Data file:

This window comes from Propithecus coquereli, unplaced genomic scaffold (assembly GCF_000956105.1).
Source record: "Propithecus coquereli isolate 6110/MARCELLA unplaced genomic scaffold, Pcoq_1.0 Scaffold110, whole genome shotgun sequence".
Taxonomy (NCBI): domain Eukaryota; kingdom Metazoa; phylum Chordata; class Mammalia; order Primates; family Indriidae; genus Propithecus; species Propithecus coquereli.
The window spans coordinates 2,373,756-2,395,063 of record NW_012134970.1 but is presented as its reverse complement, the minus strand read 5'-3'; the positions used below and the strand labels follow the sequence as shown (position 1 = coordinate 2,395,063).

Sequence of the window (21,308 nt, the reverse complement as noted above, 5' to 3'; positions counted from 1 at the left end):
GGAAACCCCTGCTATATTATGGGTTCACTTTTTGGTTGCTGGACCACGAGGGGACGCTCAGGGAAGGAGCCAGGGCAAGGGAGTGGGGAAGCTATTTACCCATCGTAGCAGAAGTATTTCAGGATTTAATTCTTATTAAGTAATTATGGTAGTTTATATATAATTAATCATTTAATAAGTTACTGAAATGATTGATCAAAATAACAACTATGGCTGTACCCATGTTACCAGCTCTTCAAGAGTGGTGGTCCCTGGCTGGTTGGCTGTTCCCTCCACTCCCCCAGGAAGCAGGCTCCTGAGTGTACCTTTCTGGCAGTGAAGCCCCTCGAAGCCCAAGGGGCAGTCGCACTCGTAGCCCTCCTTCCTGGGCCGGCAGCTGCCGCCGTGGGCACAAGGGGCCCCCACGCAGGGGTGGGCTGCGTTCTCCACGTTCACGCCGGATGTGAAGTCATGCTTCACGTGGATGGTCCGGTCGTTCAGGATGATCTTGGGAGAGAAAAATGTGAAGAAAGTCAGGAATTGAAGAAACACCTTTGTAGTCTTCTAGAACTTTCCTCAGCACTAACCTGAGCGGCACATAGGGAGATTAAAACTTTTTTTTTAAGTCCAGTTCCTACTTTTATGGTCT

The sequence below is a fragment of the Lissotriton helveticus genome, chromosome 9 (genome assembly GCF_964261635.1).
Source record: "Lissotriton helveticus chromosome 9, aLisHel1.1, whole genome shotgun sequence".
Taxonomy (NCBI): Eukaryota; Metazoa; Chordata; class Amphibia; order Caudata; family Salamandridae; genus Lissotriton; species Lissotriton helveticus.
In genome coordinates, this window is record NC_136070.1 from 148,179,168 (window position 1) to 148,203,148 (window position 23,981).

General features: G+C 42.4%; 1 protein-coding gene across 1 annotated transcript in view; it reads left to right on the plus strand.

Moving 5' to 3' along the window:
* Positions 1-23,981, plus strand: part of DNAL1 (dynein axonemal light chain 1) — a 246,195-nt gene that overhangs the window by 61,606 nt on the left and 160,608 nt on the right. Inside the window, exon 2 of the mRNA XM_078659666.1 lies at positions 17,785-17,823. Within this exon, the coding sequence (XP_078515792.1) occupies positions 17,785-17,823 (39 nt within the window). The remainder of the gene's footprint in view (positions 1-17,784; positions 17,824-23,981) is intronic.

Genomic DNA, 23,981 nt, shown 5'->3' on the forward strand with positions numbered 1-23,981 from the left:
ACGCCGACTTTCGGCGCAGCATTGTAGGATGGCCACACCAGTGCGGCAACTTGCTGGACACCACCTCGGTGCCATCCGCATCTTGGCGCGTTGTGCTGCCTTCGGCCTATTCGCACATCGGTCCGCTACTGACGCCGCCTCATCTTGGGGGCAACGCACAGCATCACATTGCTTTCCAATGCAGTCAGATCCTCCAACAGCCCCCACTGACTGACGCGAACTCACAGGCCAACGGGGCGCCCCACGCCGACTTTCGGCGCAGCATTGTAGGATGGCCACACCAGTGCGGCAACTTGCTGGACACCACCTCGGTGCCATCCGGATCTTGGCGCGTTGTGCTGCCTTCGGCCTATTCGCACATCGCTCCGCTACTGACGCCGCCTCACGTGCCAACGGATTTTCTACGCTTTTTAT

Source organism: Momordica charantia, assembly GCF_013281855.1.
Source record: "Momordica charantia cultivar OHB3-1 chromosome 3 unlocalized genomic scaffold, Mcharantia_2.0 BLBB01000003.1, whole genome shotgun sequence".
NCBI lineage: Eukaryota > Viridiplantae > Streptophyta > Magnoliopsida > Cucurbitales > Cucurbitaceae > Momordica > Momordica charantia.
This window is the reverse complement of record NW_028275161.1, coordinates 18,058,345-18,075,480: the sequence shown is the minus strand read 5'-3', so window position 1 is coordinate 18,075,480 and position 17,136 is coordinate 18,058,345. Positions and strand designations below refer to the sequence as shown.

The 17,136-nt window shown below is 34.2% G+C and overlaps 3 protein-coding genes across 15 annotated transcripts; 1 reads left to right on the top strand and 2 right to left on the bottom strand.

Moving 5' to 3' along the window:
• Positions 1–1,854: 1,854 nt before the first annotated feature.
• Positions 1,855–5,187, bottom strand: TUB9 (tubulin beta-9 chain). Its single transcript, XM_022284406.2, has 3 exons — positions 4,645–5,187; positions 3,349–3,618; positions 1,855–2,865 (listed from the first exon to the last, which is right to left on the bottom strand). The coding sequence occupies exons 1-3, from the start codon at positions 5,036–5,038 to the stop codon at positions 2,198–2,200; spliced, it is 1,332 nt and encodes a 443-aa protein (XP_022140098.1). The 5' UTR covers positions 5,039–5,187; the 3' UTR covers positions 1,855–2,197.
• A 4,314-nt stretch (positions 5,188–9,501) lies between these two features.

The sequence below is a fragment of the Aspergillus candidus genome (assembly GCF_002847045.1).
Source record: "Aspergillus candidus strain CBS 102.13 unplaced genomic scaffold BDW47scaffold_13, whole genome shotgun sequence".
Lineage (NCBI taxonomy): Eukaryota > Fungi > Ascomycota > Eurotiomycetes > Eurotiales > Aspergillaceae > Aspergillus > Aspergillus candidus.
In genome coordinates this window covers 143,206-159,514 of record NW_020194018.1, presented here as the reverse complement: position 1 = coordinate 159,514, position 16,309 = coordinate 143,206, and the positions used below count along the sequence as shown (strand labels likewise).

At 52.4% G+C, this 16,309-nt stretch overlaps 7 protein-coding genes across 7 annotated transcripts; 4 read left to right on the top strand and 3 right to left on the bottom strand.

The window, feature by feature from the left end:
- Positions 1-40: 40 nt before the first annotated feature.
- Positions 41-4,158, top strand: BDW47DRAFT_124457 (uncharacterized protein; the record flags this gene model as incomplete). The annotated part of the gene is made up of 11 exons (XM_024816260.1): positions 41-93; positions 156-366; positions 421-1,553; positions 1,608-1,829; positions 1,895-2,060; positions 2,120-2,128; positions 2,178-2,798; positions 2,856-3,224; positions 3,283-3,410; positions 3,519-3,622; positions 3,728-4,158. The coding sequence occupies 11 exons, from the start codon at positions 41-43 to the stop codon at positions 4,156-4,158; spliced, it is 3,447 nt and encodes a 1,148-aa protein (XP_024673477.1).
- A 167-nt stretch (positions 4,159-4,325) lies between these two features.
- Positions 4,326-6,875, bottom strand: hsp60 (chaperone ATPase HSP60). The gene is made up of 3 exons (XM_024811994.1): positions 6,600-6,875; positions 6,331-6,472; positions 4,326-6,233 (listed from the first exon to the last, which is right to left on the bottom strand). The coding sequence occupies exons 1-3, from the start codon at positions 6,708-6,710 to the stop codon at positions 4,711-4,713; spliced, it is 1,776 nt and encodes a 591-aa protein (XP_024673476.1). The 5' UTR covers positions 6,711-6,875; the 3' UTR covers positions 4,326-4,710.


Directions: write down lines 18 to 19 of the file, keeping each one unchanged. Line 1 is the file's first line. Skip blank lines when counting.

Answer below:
NCBI lineage: Eukaryota > Viridiplantae > Streptophyta > Magnoliopsida > Cucurbitales > Cucurbitaceae > Momordica > Momordica charantia.
This window is the reverse complement of record NW_028275161.1, coordinates 18,058,345-18,075,480: the sequence shown is the minus strand read 5'-3', so window position 1 is coordinate 18,075,480 and position 17,136 is coordinate 18,058,345. Positions and strand designations below refer to the sequence as shown.